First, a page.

A YouGov survey has revealed 91 per cent of UK adults have never heard of telehealth or telecare – despite the Department of Health’s Three Million Lives campaign to promote it.
The survey of 2,054 adults was carried out during March and also found only 5 per cent knew what telehealth was.
Of those who thought they understood its meaning, some thought it meant “health programmes on TV” or “advertisements on TV in GP surgeries and other healthcare providers which promote health care services”.
Of people surveyed aged 55 or over - who are statistically more likely to be one of the 15 million people in the UK to have a long term condition - 93 per cent had never heard of telehealth and 93 per cent had never heard of telecare.
In December last year the government launched its three million lives campaign after research showed telehealth could benefit three million people living with a long term condition.
Correctly used, telehealth could deliver a 15 per cent reduction in accident and emergency visits, a 20 per cent reduction in emergency admissions, 14 per cent reduction in elective admissions, a 14 per cent reduction in bed days and an 8 per cent reduction in tariff costs, the DH believes.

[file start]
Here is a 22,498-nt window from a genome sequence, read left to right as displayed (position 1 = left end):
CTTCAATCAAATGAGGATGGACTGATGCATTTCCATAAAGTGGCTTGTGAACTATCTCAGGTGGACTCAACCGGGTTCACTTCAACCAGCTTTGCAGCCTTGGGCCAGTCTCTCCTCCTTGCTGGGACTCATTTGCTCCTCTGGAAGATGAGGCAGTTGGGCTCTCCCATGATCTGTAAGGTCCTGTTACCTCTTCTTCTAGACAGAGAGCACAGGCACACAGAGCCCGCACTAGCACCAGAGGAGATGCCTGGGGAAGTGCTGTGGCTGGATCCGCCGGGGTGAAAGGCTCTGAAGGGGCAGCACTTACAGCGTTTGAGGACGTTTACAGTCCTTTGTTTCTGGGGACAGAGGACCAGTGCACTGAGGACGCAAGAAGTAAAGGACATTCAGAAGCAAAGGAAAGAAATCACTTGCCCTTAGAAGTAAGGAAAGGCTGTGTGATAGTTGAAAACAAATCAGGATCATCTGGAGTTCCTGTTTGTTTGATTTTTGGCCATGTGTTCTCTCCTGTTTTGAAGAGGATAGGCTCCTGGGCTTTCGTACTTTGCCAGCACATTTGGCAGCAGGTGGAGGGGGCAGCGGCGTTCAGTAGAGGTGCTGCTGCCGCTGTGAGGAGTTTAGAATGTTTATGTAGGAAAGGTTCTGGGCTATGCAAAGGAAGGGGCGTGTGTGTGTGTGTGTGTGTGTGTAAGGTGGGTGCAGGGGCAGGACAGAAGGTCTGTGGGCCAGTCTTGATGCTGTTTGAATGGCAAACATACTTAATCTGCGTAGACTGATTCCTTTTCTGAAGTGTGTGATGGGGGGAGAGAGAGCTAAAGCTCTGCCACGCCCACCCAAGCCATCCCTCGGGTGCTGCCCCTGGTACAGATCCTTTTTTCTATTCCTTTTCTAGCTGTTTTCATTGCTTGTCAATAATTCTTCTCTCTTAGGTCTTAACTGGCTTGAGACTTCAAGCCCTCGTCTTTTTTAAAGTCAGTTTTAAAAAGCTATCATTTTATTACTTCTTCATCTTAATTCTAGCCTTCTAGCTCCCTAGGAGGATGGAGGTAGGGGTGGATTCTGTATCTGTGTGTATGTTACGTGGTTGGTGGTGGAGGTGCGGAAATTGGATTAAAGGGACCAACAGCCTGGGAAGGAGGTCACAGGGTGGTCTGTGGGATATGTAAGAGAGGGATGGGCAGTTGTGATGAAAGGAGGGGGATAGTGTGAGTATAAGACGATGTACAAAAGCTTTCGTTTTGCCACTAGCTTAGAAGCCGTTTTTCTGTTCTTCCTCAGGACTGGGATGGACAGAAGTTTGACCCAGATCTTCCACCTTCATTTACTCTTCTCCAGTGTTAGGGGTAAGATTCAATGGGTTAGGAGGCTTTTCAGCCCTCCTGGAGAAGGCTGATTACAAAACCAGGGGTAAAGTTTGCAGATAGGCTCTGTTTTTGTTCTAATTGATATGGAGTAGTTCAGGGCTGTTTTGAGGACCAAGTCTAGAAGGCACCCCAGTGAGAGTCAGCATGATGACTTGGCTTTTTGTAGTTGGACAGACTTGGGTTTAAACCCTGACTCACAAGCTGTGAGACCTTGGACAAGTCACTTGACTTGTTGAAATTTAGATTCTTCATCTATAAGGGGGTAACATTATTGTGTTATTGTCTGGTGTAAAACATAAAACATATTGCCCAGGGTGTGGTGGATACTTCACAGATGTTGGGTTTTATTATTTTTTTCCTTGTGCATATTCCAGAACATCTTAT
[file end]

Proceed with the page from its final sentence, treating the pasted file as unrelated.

Patricia Wilkie, president, National Association for Patient Participation, which is part of the Telehealth Forum said: “[Health minister] Paul Burstow recently announced that telehealth and telecare could save the NHS £1.2bn over five years, but this will be very difficult to implement if the public don’t even know what it is.
“Our research shows that we still have some way to go in letting people know what telehealth and telecare are, and how these new technologies can improve their lives.”
The Telehealth Forum is an independent body comprised of patients, patient groups and carers, as well as commissioners, GPs, nurses, academics and industry representatives.